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Abstract

Keywords: Participatory medicine, patient empowerment, patient-physician communication.
Citation: Kastner K. A participatory medicine journey. J Participat Med. 2011 Feb 15; 3:e9.
Published: February 15, 2011.
Competing Interests: The author has declared that no competing interests exist.

 
My journey toward participation: It was supposed to be just a routine ultrasound.

The technician came back with a doctor. Doc took a look and to the tech said, “Very thorough. Yes, I see calcifications.” Calcifications: Same word I heard in the context of a breast cancer diagnosis a decade before. Then Doc asked me, “Have you ever been involved in a trauma episode?” I was immediately flooded with the emotions of a recent anniversary which was indeed very traumatic. As I scrambled to focus on the doc’s meaning, he tried a different word, one that I understood right away. “Have you been injured?” “No,” I said.

I then summoned my courage: “What, may I ask, are you seeing?” At the same time, I was asking myself, “Why am I asking permission?” I realize it was because I was suspended in a familiar relationship pattern that thinks of the doctor as “Lord and Master,” and me as “just a peon patient.” Doc’s the one who’s supposed to know and take care of me; I just have to sit back and relax. Indeed, the Doc’s tone was reassuring: “A mass. Probably just a [what I heard was something like] hemoghrbled grmuonp. Nothing to worry about, but I’d like to get an MRI just to make sure.” One part of me wanted to believe the doc. Leave it in his capable hands and everything will be taken care of. And yet, whatever it was, it was suspicious enough to warrant an MRI.

I asked my next question which I knew to be too stupid for words even as the words issued from my mouth. That’s because it wasn’t the question I wanted to ask. What I asked was, “Will I be having an MRI today?” Stupid question because I know the answer and the Doc knew it to be a ridiculous question. He laughed. “Are you kidding? There’s a waiting list.”

What I really wanted to ask was: “Can you write down what you think it is?” I didn’t ask because the paternalistic pattern had robbed me of my courage. By asking, I might be labeled one of “those” annoying patients whose information-gathering was a waste of his time. Perhaps my asking could affect my place on the MRI waiting list.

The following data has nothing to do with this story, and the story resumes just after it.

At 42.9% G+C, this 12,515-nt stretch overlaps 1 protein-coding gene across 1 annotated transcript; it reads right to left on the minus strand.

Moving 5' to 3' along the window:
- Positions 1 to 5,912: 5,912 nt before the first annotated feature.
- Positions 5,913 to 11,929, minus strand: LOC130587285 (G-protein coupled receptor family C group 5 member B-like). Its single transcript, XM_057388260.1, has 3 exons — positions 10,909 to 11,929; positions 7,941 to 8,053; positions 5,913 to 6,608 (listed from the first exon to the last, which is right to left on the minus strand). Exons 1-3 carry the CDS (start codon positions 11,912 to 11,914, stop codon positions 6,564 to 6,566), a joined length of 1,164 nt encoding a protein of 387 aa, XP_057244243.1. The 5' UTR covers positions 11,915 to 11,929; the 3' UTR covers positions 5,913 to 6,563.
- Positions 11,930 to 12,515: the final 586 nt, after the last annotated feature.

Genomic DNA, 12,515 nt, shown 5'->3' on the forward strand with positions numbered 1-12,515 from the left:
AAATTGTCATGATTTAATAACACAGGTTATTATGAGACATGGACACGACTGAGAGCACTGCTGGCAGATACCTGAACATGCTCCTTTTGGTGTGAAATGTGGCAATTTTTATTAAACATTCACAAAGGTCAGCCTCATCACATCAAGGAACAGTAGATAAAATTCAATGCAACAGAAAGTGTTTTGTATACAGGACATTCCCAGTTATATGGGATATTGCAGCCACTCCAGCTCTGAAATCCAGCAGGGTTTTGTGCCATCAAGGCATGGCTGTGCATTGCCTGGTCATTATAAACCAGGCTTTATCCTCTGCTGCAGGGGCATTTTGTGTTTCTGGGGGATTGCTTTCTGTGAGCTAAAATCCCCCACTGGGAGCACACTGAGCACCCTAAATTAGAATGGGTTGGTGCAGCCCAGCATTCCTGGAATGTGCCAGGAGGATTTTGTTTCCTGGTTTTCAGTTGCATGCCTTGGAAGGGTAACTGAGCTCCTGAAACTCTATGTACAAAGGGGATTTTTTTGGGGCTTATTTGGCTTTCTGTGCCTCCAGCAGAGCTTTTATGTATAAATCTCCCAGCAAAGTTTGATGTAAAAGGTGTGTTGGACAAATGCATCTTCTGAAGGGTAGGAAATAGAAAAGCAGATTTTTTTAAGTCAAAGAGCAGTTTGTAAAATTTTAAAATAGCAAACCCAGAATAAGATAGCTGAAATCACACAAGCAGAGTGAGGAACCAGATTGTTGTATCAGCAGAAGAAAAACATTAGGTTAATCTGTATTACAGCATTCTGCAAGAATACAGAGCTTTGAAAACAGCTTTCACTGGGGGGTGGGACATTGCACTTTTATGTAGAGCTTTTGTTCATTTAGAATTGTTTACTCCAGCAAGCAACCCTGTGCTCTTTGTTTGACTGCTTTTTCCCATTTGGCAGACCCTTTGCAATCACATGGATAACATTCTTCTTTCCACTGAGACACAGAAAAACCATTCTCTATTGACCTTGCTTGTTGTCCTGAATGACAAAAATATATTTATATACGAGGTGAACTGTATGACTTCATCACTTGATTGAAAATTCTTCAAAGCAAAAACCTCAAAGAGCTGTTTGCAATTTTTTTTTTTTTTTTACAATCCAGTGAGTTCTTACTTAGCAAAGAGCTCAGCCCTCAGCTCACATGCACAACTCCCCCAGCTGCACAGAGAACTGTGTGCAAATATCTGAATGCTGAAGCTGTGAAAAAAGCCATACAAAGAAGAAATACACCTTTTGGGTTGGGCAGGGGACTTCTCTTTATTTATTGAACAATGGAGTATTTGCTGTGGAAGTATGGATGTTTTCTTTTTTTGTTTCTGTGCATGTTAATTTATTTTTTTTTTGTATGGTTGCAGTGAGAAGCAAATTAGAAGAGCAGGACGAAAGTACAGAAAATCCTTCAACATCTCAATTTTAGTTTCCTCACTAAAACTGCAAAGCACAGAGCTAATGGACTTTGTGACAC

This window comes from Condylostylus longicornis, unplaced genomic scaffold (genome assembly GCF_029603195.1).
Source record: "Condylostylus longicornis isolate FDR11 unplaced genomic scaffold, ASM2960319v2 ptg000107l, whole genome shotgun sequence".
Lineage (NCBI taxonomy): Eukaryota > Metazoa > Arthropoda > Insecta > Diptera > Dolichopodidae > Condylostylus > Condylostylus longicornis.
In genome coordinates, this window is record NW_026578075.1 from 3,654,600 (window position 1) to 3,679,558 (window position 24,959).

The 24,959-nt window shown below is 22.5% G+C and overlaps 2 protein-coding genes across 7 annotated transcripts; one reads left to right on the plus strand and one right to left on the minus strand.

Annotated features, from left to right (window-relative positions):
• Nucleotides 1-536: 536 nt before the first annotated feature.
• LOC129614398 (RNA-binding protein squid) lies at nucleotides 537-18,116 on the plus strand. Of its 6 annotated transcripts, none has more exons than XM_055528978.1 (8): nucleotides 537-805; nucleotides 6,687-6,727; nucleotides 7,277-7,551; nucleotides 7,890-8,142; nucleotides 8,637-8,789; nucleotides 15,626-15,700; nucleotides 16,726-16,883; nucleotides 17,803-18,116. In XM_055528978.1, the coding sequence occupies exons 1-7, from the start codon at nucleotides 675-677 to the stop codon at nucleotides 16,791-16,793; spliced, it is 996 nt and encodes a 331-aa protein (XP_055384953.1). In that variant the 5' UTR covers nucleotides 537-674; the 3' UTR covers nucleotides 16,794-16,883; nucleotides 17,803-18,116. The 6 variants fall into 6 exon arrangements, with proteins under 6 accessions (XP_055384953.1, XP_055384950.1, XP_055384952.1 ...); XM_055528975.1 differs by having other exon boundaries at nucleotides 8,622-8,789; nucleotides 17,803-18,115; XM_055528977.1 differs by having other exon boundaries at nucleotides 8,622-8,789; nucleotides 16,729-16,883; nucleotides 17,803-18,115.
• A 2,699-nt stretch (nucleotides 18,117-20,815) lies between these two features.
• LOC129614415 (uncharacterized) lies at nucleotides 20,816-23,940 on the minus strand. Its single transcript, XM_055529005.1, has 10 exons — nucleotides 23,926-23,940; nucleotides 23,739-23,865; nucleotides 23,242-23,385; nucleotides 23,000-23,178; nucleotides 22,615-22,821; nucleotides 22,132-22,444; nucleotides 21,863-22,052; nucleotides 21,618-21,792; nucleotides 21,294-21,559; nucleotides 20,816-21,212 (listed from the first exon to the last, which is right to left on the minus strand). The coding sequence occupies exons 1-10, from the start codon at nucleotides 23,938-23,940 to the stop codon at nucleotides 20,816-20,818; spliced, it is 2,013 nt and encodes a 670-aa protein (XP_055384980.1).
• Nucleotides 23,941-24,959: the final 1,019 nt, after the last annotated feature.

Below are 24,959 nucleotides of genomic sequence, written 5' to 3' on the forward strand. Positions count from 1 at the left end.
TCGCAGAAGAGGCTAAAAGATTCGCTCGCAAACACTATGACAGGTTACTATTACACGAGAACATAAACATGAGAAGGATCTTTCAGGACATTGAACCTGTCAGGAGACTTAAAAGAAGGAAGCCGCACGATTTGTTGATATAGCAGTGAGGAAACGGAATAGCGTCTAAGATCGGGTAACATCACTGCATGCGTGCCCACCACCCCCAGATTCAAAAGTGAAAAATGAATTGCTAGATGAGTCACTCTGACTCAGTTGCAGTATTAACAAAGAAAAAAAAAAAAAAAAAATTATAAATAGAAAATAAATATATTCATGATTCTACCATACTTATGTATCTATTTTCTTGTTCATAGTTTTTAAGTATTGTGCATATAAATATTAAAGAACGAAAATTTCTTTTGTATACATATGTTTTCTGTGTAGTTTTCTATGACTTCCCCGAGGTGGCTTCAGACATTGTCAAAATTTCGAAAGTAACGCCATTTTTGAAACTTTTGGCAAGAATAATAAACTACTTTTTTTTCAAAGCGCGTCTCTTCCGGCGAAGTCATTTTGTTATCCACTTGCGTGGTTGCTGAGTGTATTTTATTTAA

Left alone to get dressed–as I put my robe in the robe-bag and put on my coat–I was all the while telling myself to “get the info while you’re still here, because it’s going to be such a rigmarole getting it later.” I scanned the line of patients in the waiting area. Not a health care professional in sight. I left without asking, knowing that, at my followup in a month, I would then get results and ask for a copy of the report, making sure to have them point out anything that needed to be highlighted.

Upon reflection, my takeaway: It can be hard to be a vigilant participatory patient. It can be fraught with emotions and fear of repercussion. Upon further reflection: It’s harder to be in the dark, googling everything that sounds like what I heard.

The result of the experience and reflection: Self-growth. Next time, my questions won’t require courage. They’ll be driven by the confidence that comes with self-knowledge. I’ll make sure I get what I need to know.

Now I’ll try to track down those words before the followup appointment and before the MRI. It’ll give me time to learn, absorb, and weigh options. Another step in my participatory journey.

 

Copyright: © 2011 Kathy Kastner. Published here under license by The Journal of Participatory Medicine. Copyright for this article is retained by the author(s), with first publication rights granted to the Journal of Participatory Medicine. All journal content, except where otherwise noted, is licensed under a Creative Commons Attribution 3.0 License. By virtue of their appearance in this open-access journal, articles are free to use, with proper attribution, in educational and other non-commercial settings.

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